Field of Science

The Final Hurdle

I'd pretty much done everything at this point. Through struggle and sweat and 263 pages of thesis, I found myself edging closer to the finish line.
In theory, anyone can write a long thousand page tract on a topic without applying observation, logic, creativity or even basic grammar to it.
The manuscript I wrote needed to be assessed. But herein lies the problem.
A PhD, unlike many other qualifications, is granted based on the synthesis of new knowledge. The problem of this becomes apparent when it comes to examining a PhD. I'll compare it with learning in a school.
The learning that occurs in schools occurs in the classroom, by a teacher who at least know the standardised answers on their test sheets, if not the subject itself. As a result, examining students knowledge of these subjects is the simple task of comparing their answers to the standardised tests.
A PhD is very different. A student does not do most of their learning in lecture rooms regurgitating the knowledge that is fed to them. A student must use the tools, and the advice of experts (including , but not exclusively their supervisor(s)) in order to gain new knowledge or insight about a subject. In the case of the sciences, the teacher is nature. This becomes problematic when examining PhD, because Nature doesn't have a mark scheme. If it did, it would be behind an infinitely expensive paywall.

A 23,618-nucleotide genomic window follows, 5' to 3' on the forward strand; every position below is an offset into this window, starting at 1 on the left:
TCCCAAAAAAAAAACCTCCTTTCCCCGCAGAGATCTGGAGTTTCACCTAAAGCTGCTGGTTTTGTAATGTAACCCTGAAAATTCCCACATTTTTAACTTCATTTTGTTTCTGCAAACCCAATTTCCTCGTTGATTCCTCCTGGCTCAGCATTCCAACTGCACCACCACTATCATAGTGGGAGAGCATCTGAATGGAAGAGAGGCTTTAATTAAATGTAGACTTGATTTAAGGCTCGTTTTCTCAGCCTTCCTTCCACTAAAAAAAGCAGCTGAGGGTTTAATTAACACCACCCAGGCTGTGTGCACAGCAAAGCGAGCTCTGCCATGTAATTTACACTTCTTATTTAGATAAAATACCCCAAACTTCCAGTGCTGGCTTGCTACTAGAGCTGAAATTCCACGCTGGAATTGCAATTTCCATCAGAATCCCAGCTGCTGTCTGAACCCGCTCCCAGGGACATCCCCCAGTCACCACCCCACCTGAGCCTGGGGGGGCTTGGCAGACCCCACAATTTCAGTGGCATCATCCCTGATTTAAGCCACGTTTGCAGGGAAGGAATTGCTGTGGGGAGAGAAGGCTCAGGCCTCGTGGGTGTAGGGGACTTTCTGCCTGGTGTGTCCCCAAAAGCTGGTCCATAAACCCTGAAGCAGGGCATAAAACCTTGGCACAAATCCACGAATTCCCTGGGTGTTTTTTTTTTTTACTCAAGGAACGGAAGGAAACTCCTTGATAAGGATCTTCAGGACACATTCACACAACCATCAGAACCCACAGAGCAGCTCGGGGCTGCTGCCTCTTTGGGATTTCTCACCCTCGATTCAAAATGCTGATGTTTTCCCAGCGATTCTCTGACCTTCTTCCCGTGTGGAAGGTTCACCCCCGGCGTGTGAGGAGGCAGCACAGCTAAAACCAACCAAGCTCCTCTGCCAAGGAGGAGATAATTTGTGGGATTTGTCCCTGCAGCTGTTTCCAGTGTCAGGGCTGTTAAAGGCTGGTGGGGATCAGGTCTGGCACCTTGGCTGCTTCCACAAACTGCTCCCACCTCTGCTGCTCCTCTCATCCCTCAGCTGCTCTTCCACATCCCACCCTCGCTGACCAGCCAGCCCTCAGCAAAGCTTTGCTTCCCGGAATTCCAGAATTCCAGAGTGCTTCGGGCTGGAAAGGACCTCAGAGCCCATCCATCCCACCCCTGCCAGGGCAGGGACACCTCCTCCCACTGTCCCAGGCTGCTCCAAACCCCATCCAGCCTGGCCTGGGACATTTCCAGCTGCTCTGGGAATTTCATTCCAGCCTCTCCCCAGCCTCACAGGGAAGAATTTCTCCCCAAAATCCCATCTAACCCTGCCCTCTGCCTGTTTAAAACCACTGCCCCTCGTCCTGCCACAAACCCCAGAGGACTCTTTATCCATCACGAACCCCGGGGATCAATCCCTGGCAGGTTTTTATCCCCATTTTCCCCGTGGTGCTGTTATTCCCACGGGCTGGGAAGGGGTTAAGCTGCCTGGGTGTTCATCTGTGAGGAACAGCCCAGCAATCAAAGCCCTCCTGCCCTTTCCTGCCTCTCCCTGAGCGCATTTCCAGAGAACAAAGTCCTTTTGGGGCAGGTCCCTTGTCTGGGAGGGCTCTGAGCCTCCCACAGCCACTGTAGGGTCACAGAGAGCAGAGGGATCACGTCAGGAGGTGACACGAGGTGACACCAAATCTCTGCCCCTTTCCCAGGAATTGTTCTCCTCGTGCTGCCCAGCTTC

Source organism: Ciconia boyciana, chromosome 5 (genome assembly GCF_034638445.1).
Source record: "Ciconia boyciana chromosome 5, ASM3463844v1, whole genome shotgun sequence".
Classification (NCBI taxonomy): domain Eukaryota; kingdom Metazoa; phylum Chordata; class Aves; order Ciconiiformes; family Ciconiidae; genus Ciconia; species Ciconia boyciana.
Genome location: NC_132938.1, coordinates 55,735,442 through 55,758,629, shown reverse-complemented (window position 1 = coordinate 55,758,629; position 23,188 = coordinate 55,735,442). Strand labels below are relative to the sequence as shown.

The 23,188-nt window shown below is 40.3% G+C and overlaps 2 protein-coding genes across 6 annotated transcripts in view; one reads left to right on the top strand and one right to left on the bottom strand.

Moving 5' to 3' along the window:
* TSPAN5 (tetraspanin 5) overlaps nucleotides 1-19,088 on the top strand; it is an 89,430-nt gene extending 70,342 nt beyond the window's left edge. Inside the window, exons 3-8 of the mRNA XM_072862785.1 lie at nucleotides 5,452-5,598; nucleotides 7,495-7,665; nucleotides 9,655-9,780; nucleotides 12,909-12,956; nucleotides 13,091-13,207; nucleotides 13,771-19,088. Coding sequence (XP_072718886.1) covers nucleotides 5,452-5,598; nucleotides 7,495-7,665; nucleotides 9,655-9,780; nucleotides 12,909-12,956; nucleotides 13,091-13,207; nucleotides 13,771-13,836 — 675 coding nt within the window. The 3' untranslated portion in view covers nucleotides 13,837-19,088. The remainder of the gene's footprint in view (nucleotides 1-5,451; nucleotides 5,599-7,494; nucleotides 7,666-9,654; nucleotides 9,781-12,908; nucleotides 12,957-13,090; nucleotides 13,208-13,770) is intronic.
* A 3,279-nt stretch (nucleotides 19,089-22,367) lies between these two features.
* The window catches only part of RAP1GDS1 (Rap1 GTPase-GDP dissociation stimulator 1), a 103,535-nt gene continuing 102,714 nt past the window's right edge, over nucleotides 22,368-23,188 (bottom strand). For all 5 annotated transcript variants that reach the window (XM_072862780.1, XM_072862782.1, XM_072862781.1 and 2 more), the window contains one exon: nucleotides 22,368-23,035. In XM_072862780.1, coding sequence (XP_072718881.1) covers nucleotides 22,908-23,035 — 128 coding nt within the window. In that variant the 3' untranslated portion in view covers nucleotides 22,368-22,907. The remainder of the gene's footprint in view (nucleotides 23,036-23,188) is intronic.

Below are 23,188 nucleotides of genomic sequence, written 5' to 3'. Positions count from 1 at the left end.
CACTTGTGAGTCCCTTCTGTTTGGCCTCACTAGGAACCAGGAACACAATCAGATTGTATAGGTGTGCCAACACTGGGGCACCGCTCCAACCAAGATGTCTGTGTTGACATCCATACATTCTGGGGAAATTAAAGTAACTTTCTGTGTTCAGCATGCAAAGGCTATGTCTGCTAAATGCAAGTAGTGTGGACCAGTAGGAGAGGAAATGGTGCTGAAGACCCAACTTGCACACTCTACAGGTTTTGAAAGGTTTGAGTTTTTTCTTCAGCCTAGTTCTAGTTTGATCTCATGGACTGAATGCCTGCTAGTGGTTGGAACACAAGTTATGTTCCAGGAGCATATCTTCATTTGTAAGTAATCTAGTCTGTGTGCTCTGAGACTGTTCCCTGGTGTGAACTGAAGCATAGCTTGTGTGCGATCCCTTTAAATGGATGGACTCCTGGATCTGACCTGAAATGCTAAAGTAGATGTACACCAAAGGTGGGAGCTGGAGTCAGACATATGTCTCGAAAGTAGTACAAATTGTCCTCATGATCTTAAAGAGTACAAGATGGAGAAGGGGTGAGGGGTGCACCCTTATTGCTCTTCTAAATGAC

This is where the Viva Voce comes in. The exact details for the examination differ between countries, but the basic jist is that it requires the thesis to be assessed by a group of experts in that field, who are able to assess the work, and discuss the new findings of the thesis with the candidate.
A number of people in my lab told me that I would be fine, that it would amount to a nice conversation about my thesis by the only people* who would actually read it. I guess I should have found this reassuring. An experienced tight rope walker may tell you that a hundred metre walk on spider silk over hot lava was simple enough when they did it, but does that mean you'll have no trouble on your first go ?
As it turned out, this was pretty much the case. Aside from one moment where we got into a somewhat philosophical argument about the possible detriments of eradicating an infectious disease, a few moments where I talked myself into a corner, it went well.
In the end, I passed !

*not including those involved with its production

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